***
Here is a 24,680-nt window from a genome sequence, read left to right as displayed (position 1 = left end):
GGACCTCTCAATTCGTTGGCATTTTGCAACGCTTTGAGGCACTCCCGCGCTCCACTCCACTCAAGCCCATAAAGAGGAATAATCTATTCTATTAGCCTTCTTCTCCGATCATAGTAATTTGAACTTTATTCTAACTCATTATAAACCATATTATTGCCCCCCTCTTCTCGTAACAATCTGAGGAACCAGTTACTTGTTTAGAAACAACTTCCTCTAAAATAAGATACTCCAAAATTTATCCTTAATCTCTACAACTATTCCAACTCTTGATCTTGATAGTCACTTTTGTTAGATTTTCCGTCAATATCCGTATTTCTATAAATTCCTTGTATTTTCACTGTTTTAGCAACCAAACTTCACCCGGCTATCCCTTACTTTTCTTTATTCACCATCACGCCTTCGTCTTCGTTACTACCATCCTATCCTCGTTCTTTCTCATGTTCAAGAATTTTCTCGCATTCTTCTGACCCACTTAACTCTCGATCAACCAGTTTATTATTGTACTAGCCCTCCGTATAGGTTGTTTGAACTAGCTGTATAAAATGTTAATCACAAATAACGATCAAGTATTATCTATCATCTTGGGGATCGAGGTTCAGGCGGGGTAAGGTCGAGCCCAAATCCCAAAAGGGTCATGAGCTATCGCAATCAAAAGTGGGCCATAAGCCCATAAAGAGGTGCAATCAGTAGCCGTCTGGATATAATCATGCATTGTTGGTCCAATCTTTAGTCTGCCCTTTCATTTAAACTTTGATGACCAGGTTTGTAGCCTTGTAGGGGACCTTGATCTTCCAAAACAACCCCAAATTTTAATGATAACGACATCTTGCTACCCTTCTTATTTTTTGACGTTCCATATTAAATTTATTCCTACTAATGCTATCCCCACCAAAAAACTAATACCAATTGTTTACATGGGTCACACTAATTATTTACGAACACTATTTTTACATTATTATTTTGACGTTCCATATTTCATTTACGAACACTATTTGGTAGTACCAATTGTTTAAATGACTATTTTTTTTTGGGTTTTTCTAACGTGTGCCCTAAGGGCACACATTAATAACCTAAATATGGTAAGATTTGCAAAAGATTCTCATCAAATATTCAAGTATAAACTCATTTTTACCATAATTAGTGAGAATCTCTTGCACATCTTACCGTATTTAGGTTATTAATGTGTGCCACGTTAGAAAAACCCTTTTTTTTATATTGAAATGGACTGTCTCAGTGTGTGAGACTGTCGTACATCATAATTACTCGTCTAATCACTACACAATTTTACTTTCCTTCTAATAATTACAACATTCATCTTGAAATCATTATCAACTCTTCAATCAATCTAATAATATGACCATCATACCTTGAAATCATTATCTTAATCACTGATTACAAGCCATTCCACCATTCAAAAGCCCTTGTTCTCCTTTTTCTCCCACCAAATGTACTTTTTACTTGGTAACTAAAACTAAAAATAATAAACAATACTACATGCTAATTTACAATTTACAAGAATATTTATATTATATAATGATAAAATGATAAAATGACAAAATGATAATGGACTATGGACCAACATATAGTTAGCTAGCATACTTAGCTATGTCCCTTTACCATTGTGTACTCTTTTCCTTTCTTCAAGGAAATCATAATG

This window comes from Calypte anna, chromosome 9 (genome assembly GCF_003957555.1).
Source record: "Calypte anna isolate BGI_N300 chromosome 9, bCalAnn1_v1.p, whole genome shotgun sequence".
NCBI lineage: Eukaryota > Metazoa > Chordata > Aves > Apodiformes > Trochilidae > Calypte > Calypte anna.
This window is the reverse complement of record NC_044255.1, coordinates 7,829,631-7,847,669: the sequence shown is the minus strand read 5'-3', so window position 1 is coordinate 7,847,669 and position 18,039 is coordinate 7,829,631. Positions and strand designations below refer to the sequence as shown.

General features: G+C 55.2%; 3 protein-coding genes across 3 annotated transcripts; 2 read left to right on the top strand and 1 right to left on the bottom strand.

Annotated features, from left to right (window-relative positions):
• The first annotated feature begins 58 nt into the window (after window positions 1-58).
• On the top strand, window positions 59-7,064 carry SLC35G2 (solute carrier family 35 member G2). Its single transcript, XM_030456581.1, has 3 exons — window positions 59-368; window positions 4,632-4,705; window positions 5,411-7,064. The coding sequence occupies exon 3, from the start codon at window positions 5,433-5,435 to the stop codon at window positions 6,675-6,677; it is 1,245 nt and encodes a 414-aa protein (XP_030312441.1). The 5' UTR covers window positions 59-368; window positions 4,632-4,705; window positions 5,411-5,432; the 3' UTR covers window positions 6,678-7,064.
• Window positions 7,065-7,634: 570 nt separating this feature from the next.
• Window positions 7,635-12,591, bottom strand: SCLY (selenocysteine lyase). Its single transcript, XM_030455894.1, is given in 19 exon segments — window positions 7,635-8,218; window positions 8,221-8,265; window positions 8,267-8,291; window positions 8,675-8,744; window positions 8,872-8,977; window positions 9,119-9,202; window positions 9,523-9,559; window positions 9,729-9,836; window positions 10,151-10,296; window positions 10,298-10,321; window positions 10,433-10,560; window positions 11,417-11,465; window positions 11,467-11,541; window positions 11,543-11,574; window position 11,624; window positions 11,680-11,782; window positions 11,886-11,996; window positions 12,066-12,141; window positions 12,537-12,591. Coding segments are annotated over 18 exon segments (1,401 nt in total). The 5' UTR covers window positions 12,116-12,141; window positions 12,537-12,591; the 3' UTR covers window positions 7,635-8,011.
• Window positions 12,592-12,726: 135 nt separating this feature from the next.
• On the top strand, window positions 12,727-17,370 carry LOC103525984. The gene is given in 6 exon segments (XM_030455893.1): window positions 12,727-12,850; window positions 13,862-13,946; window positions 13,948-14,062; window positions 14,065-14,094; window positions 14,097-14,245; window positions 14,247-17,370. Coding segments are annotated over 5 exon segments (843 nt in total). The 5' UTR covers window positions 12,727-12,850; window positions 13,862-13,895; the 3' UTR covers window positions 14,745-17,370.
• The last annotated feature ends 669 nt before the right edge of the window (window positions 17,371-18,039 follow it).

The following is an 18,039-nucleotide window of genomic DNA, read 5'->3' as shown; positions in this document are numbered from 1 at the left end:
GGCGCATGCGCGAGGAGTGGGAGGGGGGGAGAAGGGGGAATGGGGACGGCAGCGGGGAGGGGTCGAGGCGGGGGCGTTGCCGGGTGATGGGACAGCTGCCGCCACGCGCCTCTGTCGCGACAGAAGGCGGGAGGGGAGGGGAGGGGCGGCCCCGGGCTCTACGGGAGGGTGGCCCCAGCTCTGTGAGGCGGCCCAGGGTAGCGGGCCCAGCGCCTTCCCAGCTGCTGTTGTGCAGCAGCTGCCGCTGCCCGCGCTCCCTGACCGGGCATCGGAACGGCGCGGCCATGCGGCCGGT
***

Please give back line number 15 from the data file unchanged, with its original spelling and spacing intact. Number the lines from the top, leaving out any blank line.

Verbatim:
• The last annotated feature ends 669 nt before the right edge of the window (window positions 17,371-18,039 follow it).